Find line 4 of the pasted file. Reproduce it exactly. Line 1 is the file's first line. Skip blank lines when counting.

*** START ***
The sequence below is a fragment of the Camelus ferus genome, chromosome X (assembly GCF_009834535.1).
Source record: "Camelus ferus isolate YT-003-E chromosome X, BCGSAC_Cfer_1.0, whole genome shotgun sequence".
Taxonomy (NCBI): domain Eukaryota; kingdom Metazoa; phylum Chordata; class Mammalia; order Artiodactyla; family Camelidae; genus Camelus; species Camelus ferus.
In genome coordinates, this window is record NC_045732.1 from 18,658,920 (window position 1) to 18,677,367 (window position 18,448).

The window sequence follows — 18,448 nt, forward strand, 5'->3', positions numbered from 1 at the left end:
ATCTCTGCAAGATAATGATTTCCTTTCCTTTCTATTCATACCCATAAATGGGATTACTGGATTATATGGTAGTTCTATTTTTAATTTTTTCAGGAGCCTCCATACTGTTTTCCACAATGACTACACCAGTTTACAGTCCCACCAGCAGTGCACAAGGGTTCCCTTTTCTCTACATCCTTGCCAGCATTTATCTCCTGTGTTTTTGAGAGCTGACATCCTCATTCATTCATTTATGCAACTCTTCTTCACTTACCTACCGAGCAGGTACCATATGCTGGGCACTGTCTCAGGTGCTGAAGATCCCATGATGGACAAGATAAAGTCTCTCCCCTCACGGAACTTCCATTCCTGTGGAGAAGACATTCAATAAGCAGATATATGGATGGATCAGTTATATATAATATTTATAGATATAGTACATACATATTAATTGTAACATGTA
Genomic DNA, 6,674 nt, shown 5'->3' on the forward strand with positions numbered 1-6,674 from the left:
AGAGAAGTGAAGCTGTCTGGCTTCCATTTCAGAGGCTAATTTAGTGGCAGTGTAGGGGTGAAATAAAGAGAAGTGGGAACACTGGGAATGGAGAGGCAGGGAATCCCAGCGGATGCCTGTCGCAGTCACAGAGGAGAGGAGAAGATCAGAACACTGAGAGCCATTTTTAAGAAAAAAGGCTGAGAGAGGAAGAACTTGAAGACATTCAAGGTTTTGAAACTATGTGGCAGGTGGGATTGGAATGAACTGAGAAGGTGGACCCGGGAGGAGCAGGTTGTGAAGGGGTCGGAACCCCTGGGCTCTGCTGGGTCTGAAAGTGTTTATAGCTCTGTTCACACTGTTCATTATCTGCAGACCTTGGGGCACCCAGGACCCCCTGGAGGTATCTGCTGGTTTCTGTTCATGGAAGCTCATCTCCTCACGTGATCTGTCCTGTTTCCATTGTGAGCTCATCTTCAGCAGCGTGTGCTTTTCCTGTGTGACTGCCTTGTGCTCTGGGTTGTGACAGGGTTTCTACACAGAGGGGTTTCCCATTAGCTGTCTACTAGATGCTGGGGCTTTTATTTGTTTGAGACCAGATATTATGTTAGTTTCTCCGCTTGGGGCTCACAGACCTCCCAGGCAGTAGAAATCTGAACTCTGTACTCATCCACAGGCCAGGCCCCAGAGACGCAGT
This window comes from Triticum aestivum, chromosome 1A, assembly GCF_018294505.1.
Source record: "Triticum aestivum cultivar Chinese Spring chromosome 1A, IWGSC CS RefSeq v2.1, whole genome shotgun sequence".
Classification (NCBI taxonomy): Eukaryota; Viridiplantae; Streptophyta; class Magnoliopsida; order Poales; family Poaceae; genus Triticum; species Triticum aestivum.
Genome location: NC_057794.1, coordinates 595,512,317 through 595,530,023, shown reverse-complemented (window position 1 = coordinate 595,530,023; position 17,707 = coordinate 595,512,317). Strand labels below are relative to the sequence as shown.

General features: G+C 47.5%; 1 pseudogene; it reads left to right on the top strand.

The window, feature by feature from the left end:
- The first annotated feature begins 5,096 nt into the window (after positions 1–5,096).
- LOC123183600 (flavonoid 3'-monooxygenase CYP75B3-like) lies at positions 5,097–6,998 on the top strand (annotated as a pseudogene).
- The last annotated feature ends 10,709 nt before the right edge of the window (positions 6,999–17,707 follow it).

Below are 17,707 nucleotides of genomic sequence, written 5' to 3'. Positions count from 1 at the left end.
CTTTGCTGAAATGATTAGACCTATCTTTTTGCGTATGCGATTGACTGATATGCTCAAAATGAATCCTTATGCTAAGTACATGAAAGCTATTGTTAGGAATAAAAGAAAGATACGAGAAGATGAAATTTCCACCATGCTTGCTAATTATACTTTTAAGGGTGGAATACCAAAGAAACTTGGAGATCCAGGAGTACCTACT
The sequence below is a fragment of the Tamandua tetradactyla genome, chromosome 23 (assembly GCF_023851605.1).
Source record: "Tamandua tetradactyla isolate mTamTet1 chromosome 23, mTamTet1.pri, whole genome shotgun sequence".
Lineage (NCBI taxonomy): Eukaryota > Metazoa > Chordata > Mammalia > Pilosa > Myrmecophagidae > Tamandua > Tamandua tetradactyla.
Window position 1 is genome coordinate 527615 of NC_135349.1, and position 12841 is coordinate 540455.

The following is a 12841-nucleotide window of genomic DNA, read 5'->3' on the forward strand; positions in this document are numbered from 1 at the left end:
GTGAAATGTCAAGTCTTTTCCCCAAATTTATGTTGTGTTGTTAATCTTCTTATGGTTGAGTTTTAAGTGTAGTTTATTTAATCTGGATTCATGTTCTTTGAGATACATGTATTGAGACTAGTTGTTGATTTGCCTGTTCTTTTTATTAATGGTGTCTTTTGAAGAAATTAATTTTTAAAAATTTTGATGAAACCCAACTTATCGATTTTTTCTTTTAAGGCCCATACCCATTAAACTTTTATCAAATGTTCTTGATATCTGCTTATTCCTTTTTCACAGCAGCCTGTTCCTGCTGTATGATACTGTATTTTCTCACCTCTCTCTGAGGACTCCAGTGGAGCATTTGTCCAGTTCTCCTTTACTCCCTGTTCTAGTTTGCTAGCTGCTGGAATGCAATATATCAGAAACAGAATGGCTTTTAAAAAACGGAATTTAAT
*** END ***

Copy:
In genome coordinates, this window is record NC_045732.1 from 18,658,920 (window position 1) to 18,677,367 (window position 18,448).